MONTGOMERY, AL - SEPTEMBER 26: Former advisor to President Donald Trump and executive chairman of Breitbart News, Steve Bannon introduces Roy Moore, Republican candidate for the U.S. Senate in Alabama, at an election-night rally on September 26, 2017 in Montgomery, Alabama. Moore, former chief justice of the Alabama supreme court, defeated incumbent Sen. Luther Strange (R-AL) in a primary runoff election for the seat vacated when Jeff Sessions was appointed U.S. Attorney General by President Donald Trump. Moore will now face Democratic candidate Doug Jones in the general election in December. (Photo by Scott Olson/Getty Images)

While speaking to a group of Black business leaders, Steve Bannon expressed that he understands the problems they face in growing their businesses, and believes his political agenda can help solve them.

“Minority entrepreneurs are the biggest customers of community banks,” he said. “And you know why they didn’t get recapitalized? Because nobody cares. When it comes time to make the deals, you’re not in the room.”

The Breitbart News chief, and former White House chief strategist, was part of a roundtable discussion with dozens of Black business leaders from the Carolinas and Georgia. It was sponsored by the South Carolina African American Chamber of Commerce and was closed to all media except the Associated Press.

Stephen Gilchrist, who is the Chamber Chairman says he considers Bannon a friend. “This administration has an opportunity to engage a new constituency, and show them what policy really means,” Gilchrist told AP, prior to the event.

Bannon was warmly welcomed by the group and got an “Amen!” when he spoke of his concept of “economic nationalism,” which he emphasized has nothing to do with race or ethnicity. Instead, he says, it’s about policies that advance opportunities for all American citizens.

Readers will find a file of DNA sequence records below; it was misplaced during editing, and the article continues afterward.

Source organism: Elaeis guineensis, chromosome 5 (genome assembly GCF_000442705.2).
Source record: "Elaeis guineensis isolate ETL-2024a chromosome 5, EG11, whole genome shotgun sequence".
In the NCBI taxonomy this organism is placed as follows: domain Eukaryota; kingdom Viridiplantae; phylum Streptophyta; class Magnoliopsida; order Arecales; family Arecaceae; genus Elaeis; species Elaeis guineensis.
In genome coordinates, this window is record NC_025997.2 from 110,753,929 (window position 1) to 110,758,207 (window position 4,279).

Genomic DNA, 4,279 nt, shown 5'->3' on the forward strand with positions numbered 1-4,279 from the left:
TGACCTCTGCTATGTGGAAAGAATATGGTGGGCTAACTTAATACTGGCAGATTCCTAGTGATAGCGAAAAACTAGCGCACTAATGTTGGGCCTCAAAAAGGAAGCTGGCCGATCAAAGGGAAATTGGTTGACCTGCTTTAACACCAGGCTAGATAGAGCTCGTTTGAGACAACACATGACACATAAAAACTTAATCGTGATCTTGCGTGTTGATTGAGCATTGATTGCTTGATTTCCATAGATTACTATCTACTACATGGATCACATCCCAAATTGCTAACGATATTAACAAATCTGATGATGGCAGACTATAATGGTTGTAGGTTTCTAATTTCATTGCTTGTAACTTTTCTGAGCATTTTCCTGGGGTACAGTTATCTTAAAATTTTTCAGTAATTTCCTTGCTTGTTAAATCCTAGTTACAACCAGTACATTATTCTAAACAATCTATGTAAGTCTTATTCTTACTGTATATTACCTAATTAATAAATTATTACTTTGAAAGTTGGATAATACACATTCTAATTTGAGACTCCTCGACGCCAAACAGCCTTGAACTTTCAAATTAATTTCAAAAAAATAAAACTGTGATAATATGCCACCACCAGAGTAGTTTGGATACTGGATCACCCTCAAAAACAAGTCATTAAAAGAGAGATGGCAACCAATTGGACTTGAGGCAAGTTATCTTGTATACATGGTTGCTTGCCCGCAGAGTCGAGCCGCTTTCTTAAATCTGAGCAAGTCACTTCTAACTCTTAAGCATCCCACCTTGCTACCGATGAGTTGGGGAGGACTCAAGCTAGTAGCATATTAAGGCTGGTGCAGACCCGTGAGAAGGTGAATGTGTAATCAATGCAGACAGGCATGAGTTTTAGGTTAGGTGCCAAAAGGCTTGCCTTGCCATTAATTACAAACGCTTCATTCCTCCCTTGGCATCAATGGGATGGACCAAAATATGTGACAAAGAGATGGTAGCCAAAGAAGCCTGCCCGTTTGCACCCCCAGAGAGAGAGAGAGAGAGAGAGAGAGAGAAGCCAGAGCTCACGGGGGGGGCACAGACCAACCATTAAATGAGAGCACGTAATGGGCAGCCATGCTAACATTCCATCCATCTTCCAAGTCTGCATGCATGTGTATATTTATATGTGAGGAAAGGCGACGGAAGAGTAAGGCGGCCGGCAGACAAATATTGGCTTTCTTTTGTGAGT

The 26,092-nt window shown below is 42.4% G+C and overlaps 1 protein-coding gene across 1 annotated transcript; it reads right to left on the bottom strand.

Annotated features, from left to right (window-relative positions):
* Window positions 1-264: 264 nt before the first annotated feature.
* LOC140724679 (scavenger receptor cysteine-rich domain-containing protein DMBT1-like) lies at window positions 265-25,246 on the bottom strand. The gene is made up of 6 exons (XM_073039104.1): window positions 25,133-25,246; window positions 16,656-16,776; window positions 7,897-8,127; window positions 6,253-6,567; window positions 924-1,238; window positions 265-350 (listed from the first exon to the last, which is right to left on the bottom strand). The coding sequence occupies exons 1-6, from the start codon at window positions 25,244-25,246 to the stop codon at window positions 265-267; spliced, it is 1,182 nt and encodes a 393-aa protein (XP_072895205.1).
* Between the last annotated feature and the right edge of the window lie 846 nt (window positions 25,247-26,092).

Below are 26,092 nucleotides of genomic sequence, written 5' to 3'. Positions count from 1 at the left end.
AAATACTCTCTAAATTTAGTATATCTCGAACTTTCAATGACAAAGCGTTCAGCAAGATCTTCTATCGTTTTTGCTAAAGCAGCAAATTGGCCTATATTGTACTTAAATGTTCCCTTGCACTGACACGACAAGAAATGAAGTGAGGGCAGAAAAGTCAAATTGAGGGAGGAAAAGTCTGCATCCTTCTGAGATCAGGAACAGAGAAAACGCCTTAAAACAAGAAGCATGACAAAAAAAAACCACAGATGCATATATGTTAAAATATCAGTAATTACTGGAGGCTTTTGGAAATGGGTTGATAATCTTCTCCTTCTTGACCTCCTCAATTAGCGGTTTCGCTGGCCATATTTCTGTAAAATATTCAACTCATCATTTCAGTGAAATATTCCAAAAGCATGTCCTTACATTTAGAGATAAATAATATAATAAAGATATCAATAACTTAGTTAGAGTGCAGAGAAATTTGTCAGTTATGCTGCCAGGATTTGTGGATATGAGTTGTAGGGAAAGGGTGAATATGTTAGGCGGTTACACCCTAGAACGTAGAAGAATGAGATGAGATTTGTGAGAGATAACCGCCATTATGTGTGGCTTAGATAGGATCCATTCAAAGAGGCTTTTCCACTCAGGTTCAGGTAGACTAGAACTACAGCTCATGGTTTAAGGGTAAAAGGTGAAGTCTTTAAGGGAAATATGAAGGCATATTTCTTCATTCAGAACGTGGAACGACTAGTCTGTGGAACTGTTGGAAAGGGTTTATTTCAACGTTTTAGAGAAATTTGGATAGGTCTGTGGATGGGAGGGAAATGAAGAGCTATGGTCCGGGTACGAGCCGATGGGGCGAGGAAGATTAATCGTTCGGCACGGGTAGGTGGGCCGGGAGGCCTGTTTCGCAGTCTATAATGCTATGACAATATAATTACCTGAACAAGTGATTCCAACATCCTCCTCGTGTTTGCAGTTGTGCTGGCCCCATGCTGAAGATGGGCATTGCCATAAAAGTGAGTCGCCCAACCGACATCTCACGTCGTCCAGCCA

Bannon said that, in terms of the Black community, this means stronger community banks on which so many minority-owned businesses rely on. These banks, he argued, don’t get the same bailout options that the big banks get when the economy experiences downturn.

“When it comes time to make the deals, you’re not in the room,” Bannon said, adding that big banks “got a piece of the action.”

“Isn’t it time for your piece?” he asked.

Vareva Harris of Benedict College, which is a historically Black college in Columbia asked Bannon which other candidates they should be supporting in order to have a bigger voice in Washington.

“President Trump said, to Black people, ‘vote for me, what do you have to lose?’” Harris queried. “That’s what we’re waiting for. Who else do we need to put there? Just tell us, and we’ll get them there.”

“I’m right here!” gubernatorial candidate Catherine Templeton, said from the corner of the room.

Later on Friday evening, Templeton introduced Bannon at a dinner at The Citadel. He was there to receive an award from The Citadel Republican Society.

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